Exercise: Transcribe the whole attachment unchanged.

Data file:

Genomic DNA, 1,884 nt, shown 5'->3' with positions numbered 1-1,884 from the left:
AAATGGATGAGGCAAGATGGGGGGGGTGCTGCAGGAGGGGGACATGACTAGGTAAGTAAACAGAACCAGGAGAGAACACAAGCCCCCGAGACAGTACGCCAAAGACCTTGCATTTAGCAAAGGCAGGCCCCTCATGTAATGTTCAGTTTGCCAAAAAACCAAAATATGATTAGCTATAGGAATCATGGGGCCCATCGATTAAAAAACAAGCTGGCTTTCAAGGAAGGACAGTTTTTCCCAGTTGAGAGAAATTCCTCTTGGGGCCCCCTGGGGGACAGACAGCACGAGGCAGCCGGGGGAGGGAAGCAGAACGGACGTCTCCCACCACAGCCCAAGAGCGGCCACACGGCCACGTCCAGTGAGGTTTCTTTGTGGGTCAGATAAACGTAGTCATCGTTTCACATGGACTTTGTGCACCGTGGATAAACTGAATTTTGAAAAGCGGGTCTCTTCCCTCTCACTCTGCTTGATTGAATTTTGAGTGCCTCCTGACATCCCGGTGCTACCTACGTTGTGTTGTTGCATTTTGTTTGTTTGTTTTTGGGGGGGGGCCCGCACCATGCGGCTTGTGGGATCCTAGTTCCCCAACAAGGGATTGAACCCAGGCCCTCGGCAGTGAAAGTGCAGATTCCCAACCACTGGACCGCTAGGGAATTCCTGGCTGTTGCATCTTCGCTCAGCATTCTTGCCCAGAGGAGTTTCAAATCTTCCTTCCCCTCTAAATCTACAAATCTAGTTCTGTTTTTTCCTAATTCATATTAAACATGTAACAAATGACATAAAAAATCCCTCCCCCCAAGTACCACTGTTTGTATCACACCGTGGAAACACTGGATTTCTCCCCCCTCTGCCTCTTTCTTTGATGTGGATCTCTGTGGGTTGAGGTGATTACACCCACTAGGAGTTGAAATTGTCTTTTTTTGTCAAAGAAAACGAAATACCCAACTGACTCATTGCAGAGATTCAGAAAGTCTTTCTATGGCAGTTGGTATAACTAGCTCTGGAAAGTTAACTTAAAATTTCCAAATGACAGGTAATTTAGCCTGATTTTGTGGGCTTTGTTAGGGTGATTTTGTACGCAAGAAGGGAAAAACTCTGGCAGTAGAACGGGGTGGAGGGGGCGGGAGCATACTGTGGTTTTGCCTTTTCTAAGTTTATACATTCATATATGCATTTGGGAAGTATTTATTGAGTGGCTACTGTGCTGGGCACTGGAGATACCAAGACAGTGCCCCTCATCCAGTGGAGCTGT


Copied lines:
Genomic DNA, 1,884 nt, shown 5'->3' with positions numbered 1-1,884 from the left:
AAATGGATGAGGCAAGATGGGGGGGGTGCTGCAGGAGGGGGACATGACTAGGTAAGTAAACAGAACCAGGAGAGAACACAAGCCCCCGAGACAGTACGCCAAAGACCTTGCATTTAGCAAAGGCAGGCCCCTCATGTAATGTTCAGTTTGCCAAAAAACCAAAATATGATTAGCTATAGGAATCATGGGGCCCATCGATTAAAAAACAAGCTGGCTTTCAAGGAAGGACAGTTTTTCCCAGTTGAGAGAAATTCCTCTTGGGGCCCCCTGGGGGACAGACAGCACGAGGCAGCCGGGGGAGGGAAGCAGAACGGACGTCTCCCACCACAGCCCAAGAGCGGCCACACGGCCACGTCCAGTGAGGTTTCTTTGTGGGTCAGATAAACGTAGTCATCGTTTCACATGGACTTTGTGCACCGTGGATAAACTGAATTTTGAAAAGCGGGTCTCTTCCCTCTCACTCTGCTTGATTGAATTTTGAGTGCCTCCTGACATCCCGGTGCTACCTACGTTGTGTTGTTGCATTTTGTTTGTTTGTTTTTGGGGGGGGGCCCGCACCATGCGGCTTGTGGGATCCTAGTTCCCCAACAAGGGATTGAACCCAGGCCCTCGGCAGTGAAAGTGCAGATTCCCAACCACTGGACCGCTAGGGAATTCCTGGCTGTTGCATCTTCGCTCAGCATTCTTGCCCAGAGGAGTTTCAAATCTTCCTTCCCCTCTAAATCTACAAATCTAGTTCTGTTTTTTCCTAATTCATATTAAACATGTAACAAATGACATAAAAAATCCCTCCCCCCAAGTACCACTGTTTGTATCACACCGTGGAAACACTGGATTTCTCCCCCCTCTGCCTCTTTCTTTGATGTGGATCTCTGTGGGTTGAGGTGATTACACCCACTAGGAGTTGAAATTGTCTTTTTTTGTCAAAGAAAACGAAATACCCAACTGACTCATTGCAGAGATTCAGAAAGTCTTTCTATGGCAGTTGGTATAACTAGCTCTGGAAAGTTAACTTAAAATTTCCAAATGACAGGTAATTTAGCCTGATTTTGTGGGCTTTGTTAGGGTGATTTTGTACGCAAGAAGGGAAAAACTCTGGCAGTAGAACGGGGTGGAGGGGGCGGGAGCATACTGTGGTTTTGCCTTTTCTAAGTTTATACATTCATATATGCATTTGGGAAGTATTTATTGAGTGGCTACTGTGCTGGGCACTGGAGATACCAAGACAGTGCCCCTCATCCAGTGGAGCTGT